Seizing a mobile phone during a search and obtaining information from text messages
One of the basic items that will probably be secured during a law enforcement search is a mobile phone or other electronic device, if there is a “reasonable suspicion” that it may contain information proving that a criminal act has been committed. Mobile phones are an attractive source of information about the holder’s life which investigators can then use as evidence. But what about the confidentiality of correspondence?
According to Art. 219 of the Criminal Procedure Code, the purpose of a search is, among other things, to find items that may constitute evidence in a case or are subject to seizure in criminal proceedings. The search is carried out by the prosecutor, or, at the request of the court or the prosecutor, by the Police or other authorised body.
As a result of a search (or voluntary surrender, which the authority should request before proceeding with a search), items may be seized which, according to Art. 217 of the code, may constitute evidence in the case or are necessary to secure fines, criminal measures of a financial nature, forfeiture, compensatory measures, or claims for damages.
Under Art. 228 of the Criminal Procedure Code, after inspection, items turned over or found in the course of a search must be taken away or delivered for safekeeping to a trustworthy person, indicating the obligation to present the items upon request of the authority conducting the proceedings.
If the seized items are found to be unnecessary for criminal proceedings, they should be returned immediately to the rightful holder (we write in detail about the search and seizure of items here).
A legal gap
The regulations establish a general framework for searches and seizures of items. However, they do not regulate in detail the procedure to be followed in the case of inspection of a mobile phone or laptop and disclosure of correspondence from text messages, emails or voice messages in the course of this process. But such regulations would be very helpful. Practice shows that law enforcement authorities exploit their absence and sometimes intrude too much on citizens’ privacy, even in cases where seizure of the device is really unnecessary.
This raises the question whether law enforcement authorities should be required to obtain consent through a court order before commencing inspection of such devices, as is the case with an order to record interviews or other correspondence contained in seized property.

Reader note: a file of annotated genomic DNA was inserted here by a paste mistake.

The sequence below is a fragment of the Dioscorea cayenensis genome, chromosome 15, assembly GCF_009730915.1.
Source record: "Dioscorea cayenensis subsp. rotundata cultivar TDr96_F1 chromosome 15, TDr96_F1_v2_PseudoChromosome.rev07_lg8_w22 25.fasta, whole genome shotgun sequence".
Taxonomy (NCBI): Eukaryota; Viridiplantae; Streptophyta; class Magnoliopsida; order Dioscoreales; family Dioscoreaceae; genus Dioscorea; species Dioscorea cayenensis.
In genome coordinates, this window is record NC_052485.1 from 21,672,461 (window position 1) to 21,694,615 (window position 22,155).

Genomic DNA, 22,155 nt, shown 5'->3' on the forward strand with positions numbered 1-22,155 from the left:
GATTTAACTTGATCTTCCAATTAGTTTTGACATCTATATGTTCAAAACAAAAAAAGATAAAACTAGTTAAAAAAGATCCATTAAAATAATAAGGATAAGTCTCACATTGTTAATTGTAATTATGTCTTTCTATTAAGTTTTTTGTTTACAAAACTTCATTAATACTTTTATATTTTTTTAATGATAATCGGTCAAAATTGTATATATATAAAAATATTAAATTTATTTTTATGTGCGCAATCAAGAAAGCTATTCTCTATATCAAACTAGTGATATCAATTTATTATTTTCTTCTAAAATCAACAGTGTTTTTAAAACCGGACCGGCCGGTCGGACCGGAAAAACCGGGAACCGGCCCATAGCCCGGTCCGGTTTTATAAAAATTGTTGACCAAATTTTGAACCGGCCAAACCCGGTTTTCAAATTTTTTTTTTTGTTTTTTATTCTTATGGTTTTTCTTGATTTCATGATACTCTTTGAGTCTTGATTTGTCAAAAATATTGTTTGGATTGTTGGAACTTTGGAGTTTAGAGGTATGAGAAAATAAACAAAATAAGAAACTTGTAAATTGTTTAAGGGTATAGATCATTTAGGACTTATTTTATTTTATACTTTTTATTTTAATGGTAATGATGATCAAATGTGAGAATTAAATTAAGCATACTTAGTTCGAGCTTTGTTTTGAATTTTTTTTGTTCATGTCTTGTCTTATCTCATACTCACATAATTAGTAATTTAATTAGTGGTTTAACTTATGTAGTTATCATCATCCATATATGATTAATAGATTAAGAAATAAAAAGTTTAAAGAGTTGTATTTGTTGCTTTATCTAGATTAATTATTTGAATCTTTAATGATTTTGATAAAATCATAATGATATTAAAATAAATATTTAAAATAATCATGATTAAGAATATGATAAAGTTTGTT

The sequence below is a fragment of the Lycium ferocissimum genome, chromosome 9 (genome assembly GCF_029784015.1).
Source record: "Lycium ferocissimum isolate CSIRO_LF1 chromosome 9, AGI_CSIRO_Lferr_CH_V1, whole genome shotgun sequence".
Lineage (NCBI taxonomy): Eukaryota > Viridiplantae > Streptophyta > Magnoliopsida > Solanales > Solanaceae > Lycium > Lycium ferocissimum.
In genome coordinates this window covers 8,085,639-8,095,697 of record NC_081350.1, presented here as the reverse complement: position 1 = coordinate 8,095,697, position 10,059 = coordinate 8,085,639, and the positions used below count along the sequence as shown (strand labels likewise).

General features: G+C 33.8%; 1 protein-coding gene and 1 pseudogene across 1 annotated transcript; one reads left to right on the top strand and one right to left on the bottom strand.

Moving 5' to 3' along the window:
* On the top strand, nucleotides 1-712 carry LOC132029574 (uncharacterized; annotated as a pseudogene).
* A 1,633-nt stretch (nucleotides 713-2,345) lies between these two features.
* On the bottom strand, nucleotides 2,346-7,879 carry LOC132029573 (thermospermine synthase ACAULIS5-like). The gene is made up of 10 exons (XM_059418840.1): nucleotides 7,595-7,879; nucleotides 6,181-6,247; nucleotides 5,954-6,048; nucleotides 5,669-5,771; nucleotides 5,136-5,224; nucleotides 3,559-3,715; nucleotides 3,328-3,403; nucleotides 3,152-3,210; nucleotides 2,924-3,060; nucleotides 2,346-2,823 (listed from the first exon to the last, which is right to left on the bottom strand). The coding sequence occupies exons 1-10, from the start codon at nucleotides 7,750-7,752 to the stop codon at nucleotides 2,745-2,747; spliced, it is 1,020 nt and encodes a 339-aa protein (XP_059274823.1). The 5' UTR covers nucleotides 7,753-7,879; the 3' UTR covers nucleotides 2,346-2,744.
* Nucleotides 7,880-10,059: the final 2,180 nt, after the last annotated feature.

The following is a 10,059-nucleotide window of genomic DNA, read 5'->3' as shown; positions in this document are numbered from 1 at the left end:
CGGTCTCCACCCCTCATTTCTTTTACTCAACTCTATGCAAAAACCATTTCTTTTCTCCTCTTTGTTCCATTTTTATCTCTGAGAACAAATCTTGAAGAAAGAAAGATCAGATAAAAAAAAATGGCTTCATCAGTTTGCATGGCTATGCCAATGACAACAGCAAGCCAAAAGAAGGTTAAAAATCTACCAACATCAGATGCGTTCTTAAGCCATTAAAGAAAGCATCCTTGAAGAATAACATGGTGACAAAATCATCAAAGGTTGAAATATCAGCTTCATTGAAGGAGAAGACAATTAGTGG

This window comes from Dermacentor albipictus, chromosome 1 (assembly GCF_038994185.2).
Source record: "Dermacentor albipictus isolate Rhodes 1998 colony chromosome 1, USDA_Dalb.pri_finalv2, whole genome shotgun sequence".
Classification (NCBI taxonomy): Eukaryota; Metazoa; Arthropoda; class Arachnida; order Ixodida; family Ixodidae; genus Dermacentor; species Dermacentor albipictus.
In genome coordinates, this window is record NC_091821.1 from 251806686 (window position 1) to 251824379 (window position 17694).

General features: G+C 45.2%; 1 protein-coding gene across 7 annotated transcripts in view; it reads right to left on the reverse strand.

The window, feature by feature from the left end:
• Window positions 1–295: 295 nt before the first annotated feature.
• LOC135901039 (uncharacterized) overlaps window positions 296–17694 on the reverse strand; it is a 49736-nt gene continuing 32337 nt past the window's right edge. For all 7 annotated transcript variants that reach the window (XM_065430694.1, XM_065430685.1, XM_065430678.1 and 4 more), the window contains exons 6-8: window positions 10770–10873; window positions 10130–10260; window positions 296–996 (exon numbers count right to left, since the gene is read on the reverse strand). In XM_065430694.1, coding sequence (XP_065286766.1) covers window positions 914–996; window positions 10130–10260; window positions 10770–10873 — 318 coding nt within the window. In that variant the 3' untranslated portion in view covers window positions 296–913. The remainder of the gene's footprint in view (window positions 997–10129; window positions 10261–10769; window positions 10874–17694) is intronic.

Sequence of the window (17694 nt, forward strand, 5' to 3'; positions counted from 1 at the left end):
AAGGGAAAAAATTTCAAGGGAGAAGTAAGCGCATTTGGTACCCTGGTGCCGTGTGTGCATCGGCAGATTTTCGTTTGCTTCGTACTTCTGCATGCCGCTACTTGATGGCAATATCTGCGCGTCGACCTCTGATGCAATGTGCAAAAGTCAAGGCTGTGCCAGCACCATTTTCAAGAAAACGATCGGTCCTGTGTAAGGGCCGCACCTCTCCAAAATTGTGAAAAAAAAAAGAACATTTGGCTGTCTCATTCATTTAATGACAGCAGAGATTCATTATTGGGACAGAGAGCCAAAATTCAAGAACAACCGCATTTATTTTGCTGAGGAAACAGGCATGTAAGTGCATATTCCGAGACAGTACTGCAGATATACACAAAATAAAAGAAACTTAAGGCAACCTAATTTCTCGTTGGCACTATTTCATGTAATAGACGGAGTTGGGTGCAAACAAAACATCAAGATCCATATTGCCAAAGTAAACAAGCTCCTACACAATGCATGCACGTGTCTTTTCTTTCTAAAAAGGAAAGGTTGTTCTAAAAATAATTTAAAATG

It would seem that the answer is provided by Art. 225 of the Criminal Procedure Code, stating that if a person whose item has been seized or who undergoes a search declares that a writing or other document turned over or found during a search contains classified information or information covered by professional secrecy or other legally protected secret, or is of a personal character, the authority carrying out the operation shall immediately turn over the writing or other document, without reading it, to the prosecutor or court in a sealed package.
However, can a mobile phone be regarded as “another document,” as an information transmission medium? According to Art. 2(5) of the Electronic Services Act, a mobile phone is primarily a means of electronic communication, the main purpose of which is individual communication at a distance via data transmission between teleinformatic systems. Nonetheless, a mobile phone is also a database of files containing correspondence in the form of text messages, emails and voicemail recordings. The fact that they are in electronic form does not deprive them of the quality of correspondence, which should be protected by law. In addition, seizure of the phone does not stop the inflow of further text messages, which means that law enforcement authorities have access to the ongoing correspondence of the owner or holder of the phone. Such correspondence should be protected in every legal act, in an equal and uncompromising way.